Starting Snow Pea Seeds Indoors

You may also wish to try planting your snow pea seeds indoors. This gives a little added protection from garden pests like squirrels.

Snow peas germinate readily and grow well in egg cartons or seed cell packs until it’s time to pot up. Try these tips to for growing snow pea seeds indoors:

  1. Fill an empty egg carton or seed starting tray with potting soil.
  2. Place two snow pea seeds per cell about one inch deep if possible.
  3. Label the cells where you planted snow peas.
  4. Water thoroughly.
  5. Place your plants under grow lights while inside so they don’t get leggy. Even though they’re climbers, you want them to be strong and robust!
  6. Begin hardening off your snow pea plants as soon as temperatures allow. You can get snow pea seedlings established outside long before tender crops like tomatoes and beans.
  7. Once sufficiently hardened off, transplant snow peas outside with a trellis, deck railing, or a fence to climb.

Caring for Snow Peas Seedlings

Snow pea seedlings are pretty easy to grow and rather forgiving.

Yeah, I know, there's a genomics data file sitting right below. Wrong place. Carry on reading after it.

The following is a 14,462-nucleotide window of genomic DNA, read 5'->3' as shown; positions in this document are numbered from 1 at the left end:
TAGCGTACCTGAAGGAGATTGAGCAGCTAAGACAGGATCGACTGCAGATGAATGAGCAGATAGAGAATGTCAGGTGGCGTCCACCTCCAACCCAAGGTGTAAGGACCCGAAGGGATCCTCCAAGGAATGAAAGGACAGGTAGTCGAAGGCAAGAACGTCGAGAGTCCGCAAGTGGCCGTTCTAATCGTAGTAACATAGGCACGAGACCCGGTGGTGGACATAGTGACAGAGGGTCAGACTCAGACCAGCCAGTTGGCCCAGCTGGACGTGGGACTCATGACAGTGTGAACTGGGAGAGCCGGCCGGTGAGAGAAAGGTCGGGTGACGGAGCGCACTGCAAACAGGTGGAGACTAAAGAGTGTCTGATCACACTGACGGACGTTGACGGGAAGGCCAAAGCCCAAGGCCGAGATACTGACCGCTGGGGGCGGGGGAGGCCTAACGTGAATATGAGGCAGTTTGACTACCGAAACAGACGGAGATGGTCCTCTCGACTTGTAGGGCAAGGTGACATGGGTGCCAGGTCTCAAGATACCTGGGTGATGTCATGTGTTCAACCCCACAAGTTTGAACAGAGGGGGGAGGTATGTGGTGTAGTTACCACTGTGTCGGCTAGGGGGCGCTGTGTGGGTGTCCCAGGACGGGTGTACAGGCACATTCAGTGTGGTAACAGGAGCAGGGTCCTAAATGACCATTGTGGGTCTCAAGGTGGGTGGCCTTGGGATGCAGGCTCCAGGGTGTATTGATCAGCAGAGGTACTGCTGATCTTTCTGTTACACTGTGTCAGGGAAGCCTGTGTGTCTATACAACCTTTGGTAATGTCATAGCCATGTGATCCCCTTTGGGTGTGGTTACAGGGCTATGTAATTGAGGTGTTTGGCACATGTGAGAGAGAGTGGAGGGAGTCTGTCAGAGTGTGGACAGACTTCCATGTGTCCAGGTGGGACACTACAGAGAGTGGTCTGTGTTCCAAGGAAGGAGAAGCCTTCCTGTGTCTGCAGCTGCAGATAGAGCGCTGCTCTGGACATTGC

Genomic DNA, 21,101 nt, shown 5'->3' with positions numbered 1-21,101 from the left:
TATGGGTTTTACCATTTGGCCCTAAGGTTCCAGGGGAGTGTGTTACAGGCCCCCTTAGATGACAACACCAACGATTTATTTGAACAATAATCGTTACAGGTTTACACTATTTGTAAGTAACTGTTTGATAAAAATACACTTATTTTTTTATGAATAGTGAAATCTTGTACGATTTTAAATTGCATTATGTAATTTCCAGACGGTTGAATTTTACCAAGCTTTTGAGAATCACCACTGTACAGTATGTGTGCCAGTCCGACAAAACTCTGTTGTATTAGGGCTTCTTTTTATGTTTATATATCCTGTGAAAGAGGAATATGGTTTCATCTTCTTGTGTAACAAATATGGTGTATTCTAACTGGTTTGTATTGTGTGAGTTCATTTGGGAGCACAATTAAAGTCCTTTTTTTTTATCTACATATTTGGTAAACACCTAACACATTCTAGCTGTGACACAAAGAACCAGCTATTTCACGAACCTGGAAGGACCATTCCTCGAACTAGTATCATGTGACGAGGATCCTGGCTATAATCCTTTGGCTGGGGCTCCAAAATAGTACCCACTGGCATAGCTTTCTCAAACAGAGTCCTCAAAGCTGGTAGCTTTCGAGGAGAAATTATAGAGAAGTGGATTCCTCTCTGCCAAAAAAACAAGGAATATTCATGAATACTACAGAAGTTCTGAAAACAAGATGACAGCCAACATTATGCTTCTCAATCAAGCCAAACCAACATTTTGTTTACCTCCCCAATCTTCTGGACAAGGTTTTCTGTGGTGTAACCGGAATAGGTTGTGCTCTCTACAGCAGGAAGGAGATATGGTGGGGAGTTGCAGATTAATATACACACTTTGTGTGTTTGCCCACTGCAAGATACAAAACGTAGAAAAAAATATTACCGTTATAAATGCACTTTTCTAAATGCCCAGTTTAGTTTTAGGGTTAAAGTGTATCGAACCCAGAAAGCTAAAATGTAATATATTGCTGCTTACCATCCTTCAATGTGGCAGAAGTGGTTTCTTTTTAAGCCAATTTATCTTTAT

Snow Pea Seedlings in Small Pots with Potting Soil
Growing Snow Peas in nursery pots before transplanting them outside

Follow these tips for snow pea care:

  • Watering – Water snow pea seedlings as needed, without allowing the soil to dry between watering.
  • Potting Up Snow Peas – Move snow peas seedlings to their own pots when they are several inches tall.
  • Help Them Climb – Take note of their little tendrils as they grow. Try to avoid letting snow peas latch onto other plants, which could be problematic.
  • Transplant – For seeds started indoors, harden off first and then transplant the seedlings outdoors.
  • Protect – When snow peas are young, protect the seedlings and tender roots with a cloche, wire wastebasket, or other protective covering to keep squirrels and other critters away.

You’ll likely be surprised to soon see the first snow pea flowers in bloom! These beauties grow fast and you’ll want to pick frequently to encourage greater yields.

Growing Snow Peas in the Backyard

Growing snow peas is easy and the crop brings so much to the dinner table. Enjoy this wonderful, delicious, and easy-to-grow veggie in your garden!

When growing snow peas plant as many as you think you’ll need to feed your family. Gardening guidance online shares two very diverse perspectives. Some recommend planting 3 to 5 snow pea plants per person whereas others recommend 15 to 25 snow pea plants per person.

Our yard isn’t big enough to grow all the proper numbers of plants advised online, so I’m just going to do the best I can with the space I have. We will probably grow 20 to 30 snow pea plants total, so hopefully that will be enough!

What do you think about growing snow pea plants? Let’s chat in the comments! xo